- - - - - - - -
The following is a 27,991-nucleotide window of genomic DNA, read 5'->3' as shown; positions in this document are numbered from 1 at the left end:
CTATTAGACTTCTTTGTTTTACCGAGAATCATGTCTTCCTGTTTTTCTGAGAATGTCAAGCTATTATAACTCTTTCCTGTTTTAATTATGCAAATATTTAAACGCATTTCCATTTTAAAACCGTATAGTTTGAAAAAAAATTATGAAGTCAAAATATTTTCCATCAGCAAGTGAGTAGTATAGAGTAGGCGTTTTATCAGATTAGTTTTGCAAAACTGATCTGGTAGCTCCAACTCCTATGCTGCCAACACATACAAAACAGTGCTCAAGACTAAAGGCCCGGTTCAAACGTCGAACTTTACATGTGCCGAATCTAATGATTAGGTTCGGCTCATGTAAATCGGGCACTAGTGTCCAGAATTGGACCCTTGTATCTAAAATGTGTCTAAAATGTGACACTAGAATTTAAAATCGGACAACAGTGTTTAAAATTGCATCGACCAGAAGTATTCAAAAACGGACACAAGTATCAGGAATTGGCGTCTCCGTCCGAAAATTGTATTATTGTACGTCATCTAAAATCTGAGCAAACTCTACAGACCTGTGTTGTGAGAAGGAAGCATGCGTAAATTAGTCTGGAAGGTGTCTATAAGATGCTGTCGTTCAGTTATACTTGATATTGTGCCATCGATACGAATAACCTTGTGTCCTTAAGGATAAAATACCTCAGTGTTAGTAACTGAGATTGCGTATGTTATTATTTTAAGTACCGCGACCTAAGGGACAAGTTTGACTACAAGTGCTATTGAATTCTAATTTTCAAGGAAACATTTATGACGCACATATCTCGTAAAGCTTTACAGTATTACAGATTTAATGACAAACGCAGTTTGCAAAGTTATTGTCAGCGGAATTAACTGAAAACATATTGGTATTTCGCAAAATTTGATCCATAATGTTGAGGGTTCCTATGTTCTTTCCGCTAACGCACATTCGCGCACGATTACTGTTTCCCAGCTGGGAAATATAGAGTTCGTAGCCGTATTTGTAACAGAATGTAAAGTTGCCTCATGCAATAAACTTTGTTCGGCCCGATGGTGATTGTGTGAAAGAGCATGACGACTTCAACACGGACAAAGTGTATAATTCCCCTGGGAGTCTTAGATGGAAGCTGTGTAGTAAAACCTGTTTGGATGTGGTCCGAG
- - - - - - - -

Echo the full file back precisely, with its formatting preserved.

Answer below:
The following is a 27,991-nucleotide window of genomic DNA, read 5'->3' as shown; positions in this document are numbered from 1 at the left end:
CTATTAGACTTCTTTGTTTTACCGAGAATCATGTCTTCCTGTTTTTCTGAGAATGTCAAGCTATTATAACTCTTTCCTGTTTTAATTATGCAAATATTTAAACGCATTTCCATTTTAAAACCGTATAGTTTGAAAAAAAATTATGAAGTCAAAATATTTTCCATCAGCAAGTGAGTAGTATAGAGTAGGCGTTTTATCAGATTAGTTTTGCAAAACTGATCTGGTAGCTCCAACTCCTATGCTGCCAACACATACAAAACAGTGCTCAAGACTAAAGGCCCGGTTCAAACGTCGAACTTTACATGTGCCGAATCTAATGATTAGGTTCGGCTCATGTAAATCGGGCACTAGTGTCCAGAATTGGACCCTTGTATCTAAAATGTGTCTAAAATGTGACACTAGAATTTAAAATCGGACAACAGTGTTTAAAATTGCATCGACCAGAAGTATTCAAAAACGGACACAAGTATCAGGAATTGGCGTCTCCGTCCGAAAATTGTATTATTGTACGTCATCTAAAATCTGAGCAAACTCTACAGACCTGTGTTGTGAGAAGGAAGCATGCGTAAATTAGTCTGGAAGGTGTCTATAAGATGCTGTCGTTCAGTTATACTTGATATTGTGCCATCGATACGAATAACCTTGTGTCCTTAAGGATAAAATACCTCAGTGTTAGTAACTGAGATTGCGTATGTTATTATTTTAAGTACCGCGACCTAAGGGACAAGTTTGACTACAAGTGCTATTGAATTCTAATTTTCAAGGAAACATTTATGACGCACATATCTCGTAAAGCTTTACAGTATTACAGATTTAATGACAAACGCAGTTTGCAAAGTTATTGTCAGCGGAATTAACTGAAAACATATTGGTATTTCGCAAAATTTGATCCATAATGTTGAGGGTTCCTATGTTCTTTCCGCTAACGCACATTCGCGCACGATTACTGTTTCCCAGCTGGGAAATATAGAGTTCGTAGCCGTATTTGTAACAGAATGTAAAGTTGCCTCATGCAATAAACTTTGTTCGGCCCGATGGTGATTGTGTGAAAGAGCATGACGACTTCAACACGGACAAAGTGTATAATTCCCCTGGGAGTCTTAGATGGAAGCTGTGTAGTAAAACCTGTTTGGATGTGGTCCGAG